Tuesday, October 25, 2016
The Ethiopian (94 pages, IDW Publishing $24.99), Hugo Pratt's sixth official entry to his Corto Maltese graphic novel/comic book serious, is more humorous and tongue-in-cheek than his previous episodes. Trading his perennial vast oceans for the dry, equally-smooth and just-as-wavy deserts in the North of Africa, Corto joins Islamic extremists, rebel beduins and even native Leopard-Men in fighting against injustice and oppression from Europe on the Dark Continent during the late stages of World War I. The setting is a little different than we're used to seeing in this series, but the witty banter and clever insertions of political and social commentary of its time and place is delivered by its hero impeccably, as always.
El Oxford: You may not know that I studied at Oxford, in London, New York and Paris, but... I prefer the desert.
Corto Maltese: Hmm... why?
El Oxford: Because it's clean.
The most fascinating of the new characters is none other than Cush, an Islamic devil-may-care, tea-drinking native, a hater of foreign "infidel dogs" (such as Corto) and a man with no remorse when it comes to taking lives of others. Cush is the anti-thesis to Corto's righteous and all-fair hero, a person whose people have been so oppressed that he's lost all conscience when it comes sticking it to the foreign occupiers of his once-upon-a-time free continent. While helping Corto rescue kidnapped Arabian princes, introducing him to the Abyssinian wizard Shamael, or impressing him because of the close relationship he has with his mother, Cush eventually warms up to our protagonist. When they finally part ways, at the end of a long and grueling adventure, their adieu to one another sounds later melancholy.
Cush: There are mysterious things in this land... Tell me, where will you go now?
Corto: I don't know, Cush... far away...
In addition to changing the oceanic setting of previous Corto adventures, The Ethiopian gives us new insight into a different place, but albeit the same war we witnessed in previous issues, most notably Celtic Tales and Beyond the Windy Isles. Our hero, now slightly out of his element as a "fish out of water", is here privy to the suffering and survival of more primitive tribes in an area he was previously unfamiliar with. His literal view of his surroundings has changed, but what about the figurative one? Is he still capable of differentiating between the War at home and the one abroad? And having now been marked as a future target of the vengeful cult, the Leopard-Men, what fate will await him? I'm afraid that not even The Ethiopian knows the answer to that.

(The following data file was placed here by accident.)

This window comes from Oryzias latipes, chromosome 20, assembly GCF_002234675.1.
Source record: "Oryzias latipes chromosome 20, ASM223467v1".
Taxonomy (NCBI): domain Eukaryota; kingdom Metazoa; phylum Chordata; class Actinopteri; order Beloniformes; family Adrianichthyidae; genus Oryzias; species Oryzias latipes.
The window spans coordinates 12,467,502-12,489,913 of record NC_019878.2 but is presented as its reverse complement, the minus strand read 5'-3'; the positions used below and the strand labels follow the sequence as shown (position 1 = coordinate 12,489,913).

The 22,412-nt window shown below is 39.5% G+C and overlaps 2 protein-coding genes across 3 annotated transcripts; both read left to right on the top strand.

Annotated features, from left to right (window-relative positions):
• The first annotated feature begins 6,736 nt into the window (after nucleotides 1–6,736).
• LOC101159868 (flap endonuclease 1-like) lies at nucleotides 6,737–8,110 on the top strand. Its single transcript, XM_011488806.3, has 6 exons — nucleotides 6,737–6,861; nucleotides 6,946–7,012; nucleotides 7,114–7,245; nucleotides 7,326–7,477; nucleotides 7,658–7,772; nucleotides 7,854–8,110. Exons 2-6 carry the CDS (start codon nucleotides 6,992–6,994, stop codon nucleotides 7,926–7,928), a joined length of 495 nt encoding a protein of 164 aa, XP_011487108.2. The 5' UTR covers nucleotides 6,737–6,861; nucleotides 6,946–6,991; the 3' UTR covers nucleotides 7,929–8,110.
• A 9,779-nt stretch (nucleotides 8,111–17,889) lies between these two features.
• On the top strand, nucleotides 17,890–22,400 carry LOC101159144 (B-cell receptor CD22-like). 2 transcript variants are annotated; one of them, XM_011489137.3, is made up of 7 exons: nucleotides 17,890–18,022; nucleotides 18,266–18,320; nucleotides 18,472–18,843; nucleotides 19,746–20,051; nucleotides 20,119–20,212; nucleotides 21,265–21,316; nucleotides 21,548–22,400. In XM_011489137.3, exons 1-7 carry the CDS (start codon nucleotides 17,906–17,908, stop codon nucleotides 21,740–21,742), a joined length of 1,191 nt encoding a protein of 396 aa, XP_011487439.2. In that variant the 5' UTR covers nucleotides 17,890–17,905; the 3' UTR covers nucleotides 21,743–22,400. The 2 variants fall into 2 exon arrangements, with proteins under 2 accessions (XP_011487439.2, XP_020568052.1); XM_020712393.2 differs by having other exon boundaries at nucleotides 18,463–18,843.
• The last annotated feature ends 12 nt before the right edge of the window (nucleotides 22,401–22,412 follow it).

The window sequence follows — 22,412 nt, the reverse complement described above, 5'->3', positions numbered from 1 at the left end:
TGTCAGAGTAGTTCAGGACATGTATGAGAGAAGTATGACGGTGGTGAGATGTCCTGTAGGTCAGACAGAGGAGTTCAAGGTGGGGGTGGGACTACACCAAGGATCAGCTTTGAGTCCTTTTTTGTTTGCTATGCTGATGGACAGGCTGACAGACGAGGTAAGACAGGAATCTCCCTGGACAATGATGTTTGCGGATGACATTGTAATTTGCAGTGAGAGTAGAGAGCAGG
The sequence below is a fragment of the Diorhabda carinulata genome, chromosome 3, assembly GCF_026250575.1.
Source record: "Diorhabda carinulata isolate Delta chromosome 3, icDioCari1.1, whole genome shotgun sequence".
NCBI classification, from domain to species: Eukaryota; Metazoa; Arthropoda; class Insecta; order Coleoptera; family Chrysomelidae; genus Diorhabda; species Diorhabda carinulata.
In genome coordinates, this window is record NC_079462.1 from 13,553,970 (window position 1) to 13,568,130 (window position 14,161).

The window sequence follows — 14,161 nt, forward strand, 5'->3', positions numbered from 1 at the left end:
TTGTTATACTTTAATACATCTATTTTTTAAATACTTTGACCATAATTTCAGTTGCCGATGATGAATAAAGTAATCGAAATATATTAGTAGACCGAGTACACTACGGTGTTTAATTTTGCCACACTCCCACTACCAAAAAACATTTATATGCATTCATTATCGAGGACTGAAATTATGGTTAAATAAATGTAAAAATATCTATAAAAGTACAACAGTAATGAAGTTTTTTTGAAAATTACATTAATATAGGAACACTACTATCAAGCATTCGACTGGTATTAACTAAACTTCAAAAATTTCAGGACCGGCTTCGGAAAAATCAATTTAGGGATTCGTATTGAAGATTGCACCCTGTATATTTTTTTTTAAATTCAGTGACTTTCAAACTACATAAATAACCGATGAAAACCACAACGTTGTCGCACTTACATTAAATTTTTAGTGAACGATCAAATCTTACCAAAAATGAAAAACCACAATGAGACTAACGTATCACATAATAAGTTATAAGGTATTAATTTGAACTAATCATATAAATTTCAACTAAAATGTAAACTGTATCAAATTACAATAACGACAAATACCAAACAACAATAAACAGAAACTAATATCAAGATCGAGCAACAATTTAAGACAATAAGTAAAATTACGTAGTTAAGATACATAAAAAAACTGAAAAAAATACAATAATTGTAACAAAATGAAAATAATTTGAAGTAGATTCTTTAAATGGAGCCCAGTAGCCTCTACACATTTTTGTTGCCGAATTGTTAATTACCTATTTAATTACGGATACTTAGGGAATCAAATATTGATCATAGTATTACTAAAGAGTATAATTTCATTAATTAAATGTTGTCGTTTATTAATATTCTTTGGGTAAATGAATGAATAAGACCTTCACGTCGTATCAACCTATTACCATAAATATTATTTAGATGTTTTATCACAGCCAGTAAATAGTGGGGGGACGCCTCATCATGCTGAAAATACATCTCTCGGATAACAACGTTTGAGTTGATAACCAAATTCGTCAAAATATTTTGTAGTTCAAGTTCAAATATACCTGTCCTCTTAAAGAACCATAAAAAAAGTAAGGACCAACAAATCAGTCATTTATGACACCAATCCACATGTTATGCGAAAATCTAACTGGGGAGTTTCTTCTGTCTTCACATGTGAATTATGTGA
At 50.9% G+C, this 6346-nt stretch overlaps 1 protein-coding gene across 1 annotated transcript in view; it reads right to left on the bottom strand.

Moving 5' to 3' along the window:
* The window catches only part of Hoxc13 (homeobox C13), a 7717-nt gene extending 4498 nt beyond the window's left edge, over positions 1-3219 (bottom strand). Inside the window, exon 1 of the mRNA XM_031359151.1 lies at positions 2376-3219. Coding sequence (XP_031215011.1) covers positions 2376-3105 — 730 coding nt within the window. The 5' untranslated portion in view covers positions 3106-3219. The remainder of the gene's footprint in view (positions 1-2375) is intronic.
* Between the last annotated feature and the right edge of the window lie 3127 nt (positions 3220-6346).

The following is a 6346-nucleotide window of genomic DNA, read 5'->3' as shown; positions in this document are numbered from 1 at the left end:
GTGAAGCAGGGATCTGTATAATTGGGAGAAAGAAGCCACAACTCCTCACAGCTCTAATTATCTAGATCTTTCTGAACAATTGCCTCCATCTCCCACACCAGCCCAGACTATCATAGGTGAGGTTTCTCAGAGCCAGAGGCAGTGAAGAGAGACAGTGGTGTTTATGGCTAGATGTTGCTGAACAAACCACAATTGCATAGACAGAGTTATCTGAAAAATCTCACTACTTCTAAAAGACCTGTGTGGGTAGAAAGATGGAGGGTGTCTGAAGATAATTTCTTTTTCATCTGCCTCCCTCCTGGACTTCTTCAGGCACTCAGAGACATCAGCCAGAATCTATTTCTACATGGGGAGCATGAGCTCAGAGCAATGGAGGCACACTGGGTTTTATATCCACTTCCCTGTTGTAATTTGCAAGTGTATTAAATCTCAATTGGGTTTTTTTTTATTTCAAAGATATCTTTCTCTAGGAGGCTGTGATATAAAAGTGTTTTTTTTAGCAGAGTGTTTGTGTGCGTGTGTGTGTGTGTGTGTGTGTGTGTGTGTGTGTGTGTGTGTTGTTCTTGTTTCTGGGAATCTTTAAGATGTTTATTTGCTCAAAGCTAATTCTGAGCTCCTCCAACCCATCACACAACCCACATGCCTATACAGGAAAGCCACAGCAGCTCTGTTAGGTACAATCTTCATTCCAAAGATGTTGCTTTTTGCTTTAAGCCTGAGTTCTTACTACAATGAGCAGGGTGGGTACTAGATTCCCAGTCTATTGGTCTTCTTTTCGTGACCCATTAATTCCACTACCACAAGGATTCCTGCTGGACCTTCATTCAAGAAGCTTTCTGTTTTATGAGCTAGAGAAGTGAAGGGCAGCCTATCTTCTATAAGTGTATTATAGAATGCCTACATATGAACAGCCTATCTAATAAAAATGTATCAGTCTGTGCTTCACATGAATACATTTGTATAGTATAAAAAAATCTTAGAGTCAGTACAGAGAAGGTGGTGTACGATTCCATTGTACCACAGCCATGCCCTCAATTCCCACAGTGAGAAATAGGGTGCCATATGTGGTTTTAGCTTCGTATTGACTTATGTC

Saturday, October 22, 2016
In a Valley of Violence isn't your typical Western. For one, it's not really big on style, or gunslinging in general, or even a strong plot. What it possesses instead is a keen eye for human nature, and ultimately, it may be the first ever Cowboy movie to also double as a comedy of manners. As a drifter who passes through a dump of a town with his dog, Ethan Hawke is slightly miscast; his lines, spoken in a soft, raspy Clint Eastwood-esque voice, never quite have the impact as the (in)famous Man With No Name. John Travolta, playing a U.S. Marshall, has perhaps his best role in years as a man who's fully aware that he's been cursed with a complete asshole of a son: an imbecile who pretty much dooms everyone around him with his arrogance and stupidity. Director Ti West has made a pretty cool Western for the millennial generation; I just doubt that it'll stand the test of time the way previous films in its genre have.
Mr. Harry Potter has finally done it. Daniel Ratcliffe, at long last, has shed his young wizard exterior for a tough adult role, in which he shows anger, rage and conviction we didn't think him capable of. As a young FBI agent who goes undercover in Virginia in order to infiltrate a gang of skinheads, Radcliffe displays some of the similar elements that Leonardo DiCaprio did in The Departed: their boy-next-door personas go through a tough, scarring make-over, in which not only those around them have to believe how gangsta they are, but their own selves as well. Imperium, however, doesn't quite know what to do with such a touchy subject as Neo-Nazism and other Hitler-like followings; whereas the great American History X pushed the envelope in its protagonist's transformation, director Daniel Ragussis sacrifices not a single character, muting the drama quotient entirely. It's not a complete failure, but one wonders what it could have been in a more daring talent's hands.
Thursday, October 20, 2016